Edited by: Heidi Anne Heiner at: 11/16/01 9:02:04 am
(11/16/01 6:04:35 am)
| Re: The Greenman|
Tara: Is the web site up yet? I just tried the URL above, and it wasn't working...
Yes, information on the sheela-na-gig is even harder to find than than on the green man, making her all the more intriguing. Her imagery is less pervasive than her male counterparts, probably for a number of reasons. One is that she's so much more overtly sexual -- it's hard to adapt the image of a woman birthing leaves out of her vulva into a purely decorative item. Another is that there's evidence that a number of sheela-na-gig images on or near churches, particularly in Ireland, were destroyed in the 19th century. There have been comparisons between sheela-na-gig and the yoni figures of India. They share the trait that it's customary to lick ones finger and touch the vulva for luck.
(11/16/01 9:03:28 am)
| Re: The Greenman|
I just edited Tara's entry to correct the URL of her site. There
was an extra "t" in http which was making it not work.
The site is up and quite nice. Congrats, Tara! It is wonderful to see your work.
Kerrie, be sure to look at the masks under Tara's fantasy section. She has inspired me to want to make some, too. Alas, with Thanksgiving and parents arriving this week, the urge will have to wait...
Edited by: Heidi Anne Heiner at: 11/16/01 9:10:47 am
(11/16/01 9:11:45 am)
| About getting to Tara's web site...
Tara, Terri and others the reason we can't get to your site using
that addy is that you put 3 ttt's in your address (htttp://www.taralarsenchang.com)
when it should read:www.taralarsenchang.com
Or just use this link, it should work.
Very nice work. I'm still stuggling with my deadly deadline so I haven't been able to explore as much as I would like.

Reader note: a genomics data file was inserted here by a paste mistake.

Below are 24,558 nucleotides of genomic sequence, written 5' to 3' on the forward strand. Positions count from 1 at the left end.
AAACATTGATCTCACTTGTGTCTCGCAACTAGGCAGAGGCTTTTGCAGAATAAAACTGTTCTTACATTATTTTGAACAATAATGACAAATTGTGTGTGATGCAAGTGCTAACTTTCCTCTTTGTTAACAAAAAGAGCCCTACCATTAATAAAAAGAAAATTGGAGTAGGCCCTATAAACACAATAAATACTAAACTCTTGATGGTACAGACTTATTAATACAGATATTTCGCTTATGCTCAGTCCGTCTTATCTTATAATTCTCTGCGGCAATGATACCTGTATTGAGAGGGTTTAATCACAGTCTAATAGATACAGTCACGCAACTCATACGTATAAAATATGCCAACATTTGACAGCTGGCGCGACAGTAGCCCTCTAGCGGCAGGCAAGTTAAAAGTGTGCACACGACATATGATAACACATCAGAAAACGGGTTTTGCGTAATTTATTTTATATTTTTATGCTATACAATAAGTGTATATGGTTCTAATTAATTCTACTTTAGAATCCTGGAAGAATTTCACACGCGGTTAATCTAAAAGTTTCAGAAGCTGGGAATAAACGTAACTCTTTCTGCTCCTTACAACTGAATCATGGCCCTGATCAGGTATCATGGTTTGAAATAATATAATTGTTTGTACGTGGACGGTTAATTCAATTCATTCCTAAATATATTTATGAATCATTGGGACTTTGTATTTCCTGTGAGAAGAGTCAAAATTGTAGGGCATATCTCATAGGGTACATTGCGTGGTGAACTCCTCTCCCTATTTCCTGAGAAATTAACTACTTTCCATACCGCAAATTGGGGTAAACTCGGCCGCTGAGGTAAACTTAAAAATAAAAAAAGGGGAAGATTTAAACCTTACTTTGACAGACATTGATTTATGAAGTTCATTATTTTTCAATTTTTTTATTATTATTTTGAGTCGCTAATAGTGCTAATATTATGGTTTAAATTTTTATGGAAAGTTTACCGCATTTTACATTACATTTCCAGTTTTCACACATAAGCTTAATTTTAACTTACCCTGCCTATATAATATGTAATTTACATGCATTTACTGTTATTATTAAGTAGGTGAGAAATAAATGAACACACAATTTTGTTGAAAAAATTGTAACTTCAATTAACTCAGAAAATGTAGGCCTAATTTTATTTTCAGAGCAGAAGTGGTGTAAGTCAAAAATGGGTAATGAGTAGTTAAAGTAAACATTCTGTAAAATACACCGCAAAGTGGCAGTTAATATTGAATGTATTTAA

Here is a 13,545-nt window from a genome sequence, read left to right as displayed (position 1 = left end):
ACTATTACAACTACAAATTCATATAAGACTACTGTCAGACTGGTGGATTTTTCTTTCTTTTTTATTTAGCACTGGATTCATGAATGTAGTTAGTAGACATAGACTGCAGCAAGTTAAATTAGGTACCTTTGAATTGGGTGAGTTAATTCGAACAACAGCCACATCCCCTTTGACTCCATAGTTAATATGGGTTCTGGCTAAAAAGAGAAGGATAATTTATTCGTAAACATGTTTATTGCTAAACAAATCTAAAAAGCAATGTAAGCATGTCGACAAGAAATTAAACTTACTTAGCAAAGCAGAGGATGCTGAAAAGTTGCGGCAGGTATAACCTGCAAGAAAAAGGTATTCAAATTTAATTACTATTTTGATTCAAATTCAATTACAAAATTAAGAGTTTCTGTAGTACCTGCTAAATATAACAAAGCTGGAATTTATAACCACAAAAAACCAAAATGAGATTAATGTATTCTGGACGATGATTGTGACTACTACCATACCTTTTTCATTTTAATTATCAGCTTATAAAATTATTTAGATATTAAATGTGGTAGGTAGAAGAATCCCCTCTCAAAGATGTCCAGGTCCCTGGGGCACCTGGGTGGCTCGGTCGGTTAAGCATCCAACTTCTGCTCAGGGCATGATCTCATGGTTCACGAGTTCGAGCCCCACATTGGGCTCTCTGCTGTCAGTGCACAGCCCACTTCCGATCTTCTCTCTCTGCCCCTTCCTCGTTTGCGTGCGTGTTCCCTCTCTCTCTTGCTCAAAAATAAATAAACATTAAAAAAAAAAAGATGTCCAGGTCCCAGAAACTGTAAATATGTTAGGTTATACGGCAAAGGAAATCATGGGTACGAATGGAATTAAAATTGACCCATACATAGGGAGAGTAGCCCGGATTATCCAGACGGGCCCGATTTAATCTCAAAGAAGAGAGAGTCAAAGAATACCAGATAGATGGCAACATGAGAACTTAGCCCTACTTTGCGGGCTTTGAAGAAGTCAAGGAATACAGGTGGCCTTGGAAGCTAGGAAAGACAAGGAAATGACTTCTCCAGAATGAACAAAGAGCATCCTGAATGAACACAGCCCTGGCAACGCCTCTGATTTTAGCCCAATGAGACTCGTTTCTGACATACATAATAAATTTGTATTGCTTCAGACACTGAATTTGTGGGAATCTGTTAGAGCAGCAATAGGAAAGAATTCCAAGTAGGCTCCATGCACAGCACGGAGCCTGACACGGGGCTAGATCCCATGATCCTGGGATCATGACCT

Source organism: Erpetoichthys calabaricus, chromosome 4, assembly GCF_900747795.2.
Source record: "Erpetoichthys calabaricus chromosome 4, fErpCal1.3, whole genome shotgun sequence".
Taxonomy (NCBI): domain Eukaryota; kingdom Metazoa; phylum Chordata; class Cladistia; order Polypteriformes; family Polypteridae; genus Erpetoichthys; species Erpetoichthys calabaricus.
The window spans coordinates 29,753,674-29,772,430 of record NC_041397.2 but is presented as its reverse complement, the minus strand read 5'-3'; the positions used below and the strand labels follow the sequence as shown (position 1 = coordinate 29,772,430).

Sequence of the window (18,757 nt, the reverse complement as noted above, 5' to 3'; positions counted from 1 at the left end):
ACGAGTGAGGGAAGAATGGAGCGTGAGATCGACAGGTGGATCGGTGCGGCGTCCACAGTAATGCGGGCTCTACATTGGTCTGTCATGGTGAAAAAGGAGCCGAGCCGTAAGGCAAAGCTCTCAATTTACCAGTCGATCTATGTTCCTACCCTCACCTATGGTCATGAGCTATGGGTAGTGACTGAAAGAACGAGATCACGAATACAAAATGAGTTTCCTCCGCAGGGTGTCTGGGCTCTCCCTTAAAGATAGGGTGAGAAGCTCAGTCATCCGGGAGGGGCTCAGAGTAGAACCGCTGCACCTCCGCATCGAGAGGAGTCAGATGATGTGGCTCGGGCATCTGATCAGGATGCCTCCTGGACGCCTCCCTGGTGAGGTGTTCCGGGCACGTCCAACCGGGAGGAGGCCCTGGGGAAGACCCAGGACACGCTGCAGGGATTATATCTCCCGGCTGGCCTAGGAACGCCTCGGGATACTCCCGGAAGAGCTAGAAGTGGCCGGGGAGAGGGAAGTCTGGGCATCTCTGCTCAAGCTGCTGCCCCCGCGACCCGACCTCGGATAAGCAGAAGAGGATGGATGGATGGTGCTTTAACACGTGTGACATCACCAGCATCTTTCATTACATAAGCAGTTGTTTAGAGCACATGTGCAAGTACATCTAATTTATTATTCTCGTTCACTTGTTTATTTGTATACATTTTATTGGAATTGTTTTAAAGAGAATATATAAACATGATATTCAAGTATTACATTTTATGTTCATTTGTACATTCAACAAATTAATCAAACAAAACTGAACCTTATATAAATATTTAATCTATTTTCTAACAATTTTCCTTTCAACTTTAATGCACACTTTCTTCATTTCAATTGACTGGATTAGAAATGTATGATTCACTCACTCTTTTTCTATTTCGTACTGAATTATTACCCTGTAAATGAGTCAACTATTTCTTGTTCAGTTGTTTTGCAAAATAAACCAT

I was just sent this link to yet another contemporary fairy artist, young but he's learning.
(11/17/01 5:55:29 am)
| Re: About getting to Tara's web site...|
Tara, we get to see your work at last! It's a great site, and a wonderful range of work. I love your animals, your Ogham alphabet, your experimental pieces especially -- though it's all lovely. My very favorite piece of all is "The Friendly Beasts"!
Edited by: Terri at: 11/17/01 5:56:06 am
(11/17/01 9:43:11 am)
Thanks for the very nice comments on my work/site. I was a bit hestitant to post it at all - considering the company on this board. I am so very much a part-time artist - what with kids and fam and teaching and all. It's only been the last couple of years that I have been able to start devoting any serious time to it and still feel very much a baby art-wise. I'm passionate about it, and have a difficult time having my work and facility actually reflect what I feel and envision... One of my comforting things is my collection of early illustrations of artists I admire (and their early stuff was obviously EARLY...) Gives me hope...
Anyway - you will now at least have a reference point when I refer to what I'm working on...